7. I wasn’t kidding or being sarcastic on another thread, when I stated that this may just be, another golden era. Sound too dramatic?
    Maybe. But for the most part, all trending up for 2022. Man, look at what has happened since the pandemic.
    The tour challenged and put on the ropes as Covid wreaked havoc, and tracks could not commit to up front guaranteed costs to host a tour event, not knowing if the state they were in would even allow an open event to be held on a said date!
    The emergence of tri track as a modified white knight up here in the northeast.
    Stafford, being current, using technology because they know they have a great product, waving a finger at a big guy, and striking out to “damn the torpedoes. “ And being wildly successful. Huge gamble.
    A track on the ropes, but a team comes into save Thompson. A team in my view, that cares about all racing and takes another huge gamble. And continuing on to make it bigger and better. At their own peril.
    Yes, some will still be disgruntled and have issues with the current state of change, like, “ isn’t like it was , or not the same. “
    “Not the old days.”
    No it isn’t.
    Well, nothing stays the same, and you have to embrace change, as it’s gonna happen anyway, no matter what one thinks.
    The only thing I wish that could happen, would be for Waterford to some how come out of the issues that has plagued that place. If that could happen, all would be right with the short track world. (Up here anyway)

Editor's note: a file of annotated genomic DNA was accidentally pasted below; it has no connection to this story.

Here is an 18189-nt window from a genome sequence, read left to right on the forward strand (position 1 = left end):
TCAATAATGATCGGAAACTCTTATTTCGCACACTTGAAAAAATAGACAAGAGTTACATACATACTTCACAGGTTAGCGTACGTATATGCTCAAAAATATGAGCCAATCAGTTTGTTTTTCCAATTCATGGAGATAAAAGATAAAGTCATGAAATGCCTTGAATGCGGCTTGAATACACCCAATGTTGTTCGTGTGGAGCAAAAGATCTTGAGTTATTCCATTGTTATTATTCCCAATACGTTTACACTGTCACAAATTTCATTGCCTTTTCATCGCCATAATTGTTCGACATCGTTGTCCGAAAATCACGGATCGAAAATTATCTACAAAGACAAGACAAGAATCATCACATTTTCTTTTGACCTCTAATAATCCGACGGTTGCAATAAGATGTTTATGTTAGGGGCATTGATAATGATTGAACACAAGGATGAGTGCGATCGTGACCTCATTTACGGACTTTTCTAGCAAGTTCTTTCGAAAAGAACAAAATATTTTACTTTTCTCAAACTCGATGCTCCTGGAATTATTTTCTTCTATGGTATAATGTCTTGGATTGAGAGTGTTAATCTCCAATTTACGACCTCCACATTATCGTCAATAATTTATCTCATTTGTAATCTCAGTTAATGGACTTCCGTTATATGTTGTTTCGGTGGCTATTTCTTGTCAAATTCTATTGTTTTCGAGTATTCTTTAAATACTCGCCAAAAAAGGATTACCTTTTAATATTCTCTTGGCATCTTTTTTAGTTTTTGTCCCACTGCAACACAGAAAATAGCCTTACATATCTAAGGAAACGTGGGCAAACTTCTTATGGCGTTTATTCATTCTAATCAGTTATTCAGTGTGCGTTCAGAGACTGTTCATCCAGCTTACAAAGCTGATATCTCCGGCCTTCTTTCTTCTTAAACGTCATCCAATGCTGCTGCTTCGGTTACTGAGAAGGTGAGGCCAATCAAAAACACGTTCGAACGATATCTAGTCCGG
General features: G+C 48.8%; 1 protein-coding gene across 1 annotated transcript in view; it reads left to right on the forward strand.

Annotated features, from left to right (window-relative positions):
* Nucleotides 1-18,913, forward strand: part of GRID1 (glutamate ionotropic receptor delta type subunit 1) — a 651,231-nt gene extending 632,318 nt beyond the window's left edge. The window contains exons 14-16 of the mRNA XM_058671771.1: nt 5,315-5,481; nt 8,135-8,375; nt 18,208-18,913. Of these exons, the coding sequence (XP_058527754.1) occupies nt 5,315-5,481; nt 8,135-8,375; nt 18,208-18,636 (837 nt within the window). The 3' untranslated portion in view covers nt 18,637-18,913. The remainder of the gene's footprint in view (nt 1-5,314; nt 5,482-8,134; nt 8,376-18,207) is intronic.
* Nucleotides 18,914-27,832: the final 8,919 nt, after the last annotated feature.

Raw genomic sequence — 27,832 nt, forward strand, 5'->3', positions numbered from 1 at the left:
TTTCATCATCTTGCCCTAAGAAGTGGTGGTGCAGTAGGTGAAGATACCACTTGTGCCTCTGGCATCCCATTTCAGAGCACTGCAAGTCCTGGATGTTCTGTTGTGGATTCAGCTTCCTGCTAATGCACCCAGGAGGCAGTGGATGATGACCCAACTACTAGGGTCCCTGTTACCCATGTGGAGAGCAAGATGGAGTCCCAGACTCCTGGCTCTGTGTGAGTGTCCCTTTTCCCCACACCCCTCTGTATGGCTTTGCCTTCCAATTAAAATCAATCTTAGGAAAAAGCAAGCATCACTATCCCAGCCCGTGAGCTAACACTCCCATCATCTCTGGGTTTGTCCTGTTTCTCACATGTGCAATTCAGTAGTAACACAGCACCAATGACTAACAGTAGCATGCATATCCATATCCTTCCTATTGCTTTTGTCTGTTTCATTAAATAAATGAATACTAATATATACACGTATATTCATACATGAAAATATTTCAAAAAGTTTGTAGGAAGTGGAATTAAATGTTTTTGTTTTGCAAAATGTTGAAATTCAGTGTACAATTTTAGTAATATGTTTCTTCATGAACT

But for 2022, I’m going with, this glass is way more than half full. Thank goodness.
    Because at the start of Covid boys and girls, it looked very, very bad, for all short track racing, and the tracks that hosted them up here. (And everywhere for that matter)
    While it’s not over, I am truly glad that all people associated with ownership, racing community, and all he unsung heroes that support local short tracks, hung in there, to live to race another day. I thank you all. I just wanted you all to know that.
    It appears we have dodged a huge bullet so far, and that’s to all the dedicated that made that happen.
    And oh yeah, Thompson in august for a tour race under the lights. I know where I will be. Thanks mr Mayberry. jmo.

  8. What a wonderful state of racing contribution that was and so well expressed.
    The golden era appropriately hyperbolic but not literal. Most of us spent a lot of time hunting for good seats at races in decades past and that’s not the case now at all. That had to be the true golden era I would think but renaissance is definitely in play.
    If it is a renaissance it’s a strange one. There are exceptions like the TTOMS race at Seekonk, NWMT race at Lancaster and Bowman Gray. But the rule now is spotty attendance at asphalt racing events and it’s true all over the country. So how is it possible to use terms like golden era or renaissance?
    Car counts and streaming would be my evidence. Circumstantial at best but in the corner of the racing world I inhabit it’s pretty evident. The crowds for Stafford’s regular weekly shows still anemic but the car counts get stronger. Growing numbers of people wanting to race competitively including the coveted youth vote and with the resources to do it. Tour type modifieds in total now more prolific then ever picking and choosing from numerous sanctioning groups and tracks and doing it on their own terms.
    I view Tom Mayberry and Josh Vanada as my canaries in the coal mine. Serious guys that continue to go further out on the plank promoting more local racing. Tri Track expanding their schedule at more tracks and the NWMT as well. Why would it be happening if something wasn’t going in the right direction? There can’t be that much money from the back gate.